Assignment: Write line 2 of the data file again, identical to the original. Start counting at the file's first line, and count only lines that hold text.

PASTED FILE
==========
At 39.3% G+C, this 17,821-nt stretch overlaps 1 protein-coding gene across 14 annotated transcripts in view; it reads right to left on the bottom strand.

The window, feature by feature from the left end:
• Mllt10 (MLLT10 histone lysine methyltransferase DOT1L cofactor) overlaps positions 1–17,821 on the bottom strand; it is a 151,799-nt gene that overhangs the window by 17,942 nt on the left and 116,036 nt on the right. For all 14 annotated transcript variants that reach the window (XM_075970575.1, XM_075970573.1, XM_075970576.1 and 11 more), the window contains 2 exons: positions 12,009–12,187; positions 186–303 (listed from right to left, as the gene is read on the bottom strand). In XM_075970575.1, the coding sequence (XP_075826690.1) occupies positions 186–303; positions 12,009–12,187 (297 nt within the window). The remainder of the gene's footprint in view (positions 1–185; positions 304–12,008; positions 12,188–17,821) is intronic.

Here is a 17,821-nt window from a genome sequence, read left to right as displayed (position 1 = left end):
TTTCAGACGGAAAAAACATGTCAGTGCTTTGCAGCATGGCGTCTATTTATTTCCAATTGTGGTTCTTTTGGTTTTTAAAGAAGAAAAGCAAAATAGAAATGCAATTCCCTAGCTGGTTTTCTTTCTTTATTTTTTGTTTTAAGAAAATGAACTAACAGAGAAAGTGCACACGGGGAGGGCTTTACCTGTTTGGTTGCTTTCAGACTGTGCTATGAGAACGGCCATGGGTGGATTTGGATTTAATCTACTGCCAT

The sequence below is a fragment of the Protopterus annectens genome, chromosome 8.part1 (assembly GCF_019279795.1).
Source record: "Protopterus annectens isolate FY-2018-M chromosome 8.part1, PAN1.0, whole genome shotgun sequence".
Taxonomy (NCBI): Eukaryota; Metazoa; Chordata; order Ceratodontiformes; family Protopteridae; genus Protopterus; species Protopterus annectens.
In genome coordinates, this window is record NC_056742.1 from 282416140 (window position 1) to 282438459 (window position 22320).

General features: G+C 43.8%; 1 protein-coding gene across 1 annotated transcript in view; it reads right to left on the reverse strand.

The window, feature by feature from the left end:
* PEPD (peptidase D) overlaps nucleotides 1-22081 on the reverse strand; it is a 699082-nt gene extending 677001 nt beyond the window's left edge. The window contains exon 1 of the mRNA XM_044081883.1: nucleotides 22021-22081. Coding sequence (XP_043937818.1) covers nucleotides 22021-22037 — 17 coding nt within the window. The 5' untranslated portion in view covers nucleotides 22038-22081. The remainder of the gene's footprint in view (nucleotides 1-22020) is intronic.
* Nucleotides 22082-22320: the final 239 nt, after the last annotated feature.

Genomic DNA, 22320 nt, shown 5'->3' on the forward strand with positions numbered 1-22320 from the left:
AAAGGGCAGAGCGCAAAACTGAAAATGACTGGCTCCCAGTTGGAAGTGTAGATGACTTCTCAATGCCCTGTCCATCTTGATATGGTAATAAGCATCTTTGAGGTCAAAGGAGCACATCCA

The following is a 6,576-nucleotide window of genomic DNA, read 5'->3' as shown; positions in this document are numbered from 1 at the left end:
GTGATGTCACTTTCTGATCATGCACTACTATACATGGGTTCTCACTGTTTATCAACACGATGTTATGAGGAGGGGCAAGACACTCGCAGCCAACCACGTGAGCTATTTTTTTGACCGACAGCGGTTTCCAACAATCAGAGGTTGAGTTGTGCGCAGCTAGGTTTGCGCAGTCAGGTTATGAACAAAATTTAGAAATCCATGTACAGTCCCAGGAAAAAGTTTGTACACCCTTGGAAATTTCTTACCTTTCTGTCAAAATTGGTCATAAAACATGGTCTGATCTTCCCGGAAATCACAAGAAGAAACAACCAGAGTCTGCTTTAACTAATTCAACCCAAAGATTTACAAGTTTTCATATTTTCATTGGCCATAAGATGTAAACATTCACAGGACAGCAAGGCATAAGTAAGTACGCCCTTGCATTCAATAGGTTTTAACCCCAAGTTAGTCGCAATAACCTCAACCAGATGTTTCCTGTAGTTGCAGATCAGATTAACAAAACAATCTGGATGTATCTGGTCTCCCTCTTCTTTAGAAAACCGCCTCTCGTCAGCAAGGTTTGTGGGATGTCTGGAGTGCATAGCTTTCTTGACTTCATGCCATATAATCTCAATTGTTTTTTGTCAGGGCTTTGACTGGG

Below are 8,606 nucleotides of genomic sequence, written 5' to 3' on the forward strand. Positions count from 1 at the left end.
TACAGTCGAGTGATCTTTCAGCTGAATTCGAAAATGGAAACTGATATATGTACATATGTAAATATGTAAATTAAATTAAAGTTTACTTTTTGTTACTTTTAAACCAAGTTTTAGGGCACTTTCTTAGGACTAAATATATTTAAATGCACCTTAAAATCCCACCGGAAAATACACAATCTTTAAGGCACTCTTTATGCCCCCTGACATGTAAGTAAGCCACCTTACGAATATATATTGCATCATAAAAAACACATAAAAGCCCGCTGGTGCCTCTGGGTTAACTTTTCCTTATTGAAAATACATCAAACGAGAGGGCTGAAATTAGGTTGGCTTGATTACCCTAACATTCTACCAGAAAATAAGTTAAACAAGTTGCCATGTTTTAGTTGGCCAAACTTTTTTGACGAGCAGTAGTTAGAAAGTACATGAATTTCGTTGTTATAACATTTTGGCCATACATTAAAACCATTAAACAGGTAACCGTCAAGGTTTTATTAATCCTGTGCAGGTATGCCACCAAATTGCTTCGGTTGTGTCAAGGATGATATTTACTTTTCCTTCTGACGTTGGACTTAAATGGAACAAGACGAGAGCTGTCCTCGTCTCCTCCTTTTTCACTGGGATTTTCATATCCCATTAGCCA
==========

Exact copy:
The window, feature by feature from the left end: